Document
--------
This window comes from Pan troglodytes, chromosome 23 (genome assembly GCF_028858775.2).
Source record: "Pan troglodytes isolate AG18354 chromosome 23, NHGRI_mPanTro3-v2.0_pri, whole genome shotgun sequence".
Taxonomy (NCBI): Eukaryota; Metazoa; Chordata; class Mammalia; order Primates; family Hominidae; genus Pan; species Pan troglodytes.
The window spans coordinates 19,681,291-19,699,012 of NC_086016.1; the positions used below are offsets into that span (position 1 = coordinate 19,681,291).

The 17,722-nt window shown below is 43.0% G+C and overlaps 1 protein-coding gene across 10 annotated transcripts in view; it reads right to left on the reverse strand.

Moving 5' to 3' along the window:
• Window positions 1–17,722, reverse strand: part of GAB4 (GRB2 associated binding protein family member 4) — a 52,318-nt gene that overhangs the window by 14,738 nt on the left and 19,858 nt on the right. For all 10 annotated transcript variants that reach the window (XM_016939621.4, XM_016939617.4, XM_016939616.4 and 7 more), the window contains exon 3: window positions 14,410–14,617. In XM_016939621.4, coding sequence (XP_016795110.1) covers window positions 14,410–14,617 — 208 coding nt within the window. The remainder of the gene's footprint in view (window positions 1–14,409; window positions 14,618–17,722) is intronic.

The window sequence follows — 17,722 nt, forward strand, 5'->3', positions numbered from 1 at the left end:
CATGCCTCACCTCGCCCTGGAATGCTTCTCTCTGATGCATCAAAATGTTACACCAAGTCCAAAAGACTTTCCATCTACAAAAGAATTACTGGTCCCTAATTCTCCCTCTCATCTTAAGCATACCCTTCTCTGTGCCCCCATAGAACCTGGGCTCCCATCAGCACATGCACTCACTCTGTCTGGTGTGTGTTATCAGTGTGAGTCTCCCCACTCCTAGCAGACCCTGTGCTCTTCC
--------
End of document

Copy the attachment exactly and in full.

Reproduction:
This window comes from Pan troglodytes, chromosome 23 (genome assembly GCF_028858775.2).
Source record: "Pan troglodytes isolate AG18354 chromosome 23, NHGRI_mPanTro3-v2.0_pri, whole genome shotgun sequence".
Taxonomy (NCBI): Eukaryota; Metazoa; Chordata; class Mammalia; order Primates; family Hominidae; genus Pan; species Pan troglodytes.
The window spans coordinates 19,681,291-19,699,012 of NC_086016.1; the positions used below are offsets into that span (position 1 = coordinate 19,681,291).

The 17,722-nt window shown below is 43.0% G+C and overlaps 1 protein-coding gene across 10 annotated transcripts in view; it reads right to left on the reverse strand.

Moving 5' to 3' along the window:
• Window positions 1–17,722, reverse strand: part of GAB4 (GRB2 associated binding protein family member 4) — a 52,318-nt gene that overhangs the window by 14,738 nt on the left and 19,858 nt on the right. For all 10 annotated transcript variants that reach the window (XM_016939621.4, XM_016939617.4, XM_016939616.4 and 7 more), the window contains exon 3: window positions 14,410–14,617. In XM_016939621.4, coding sequence (XP_016795110.1) covers window positions 14,410–14,617 — 208 coding nt within the window. The remainder of the gene's footprint in view (window positions 1–14,409; window positions 14,618–17,722) is intronic.

The window sequence follows — 17,722 nt, forward strand, 5'->3', positions numbered from 1 at the left end:
CATGCCTCACCTCGCCCTGGAATGCTTCTCTCTGATGCATCAAAATGTTACACCAAGTCCAAAAGACTTTCCATCTACAAAAGAATTACTGGTCCCTAATTCTCCCTCTCATCTTAAGCATACCCTTCTCTGTGCCCCCATAGAACCTGGGCTCCCATCAGCACATGCACTCACTCTGTCTGGTGTGTGTTATCAGTGTGAGTCTCCCCACTCCTAGCAGACCCTGTGCTCTTCC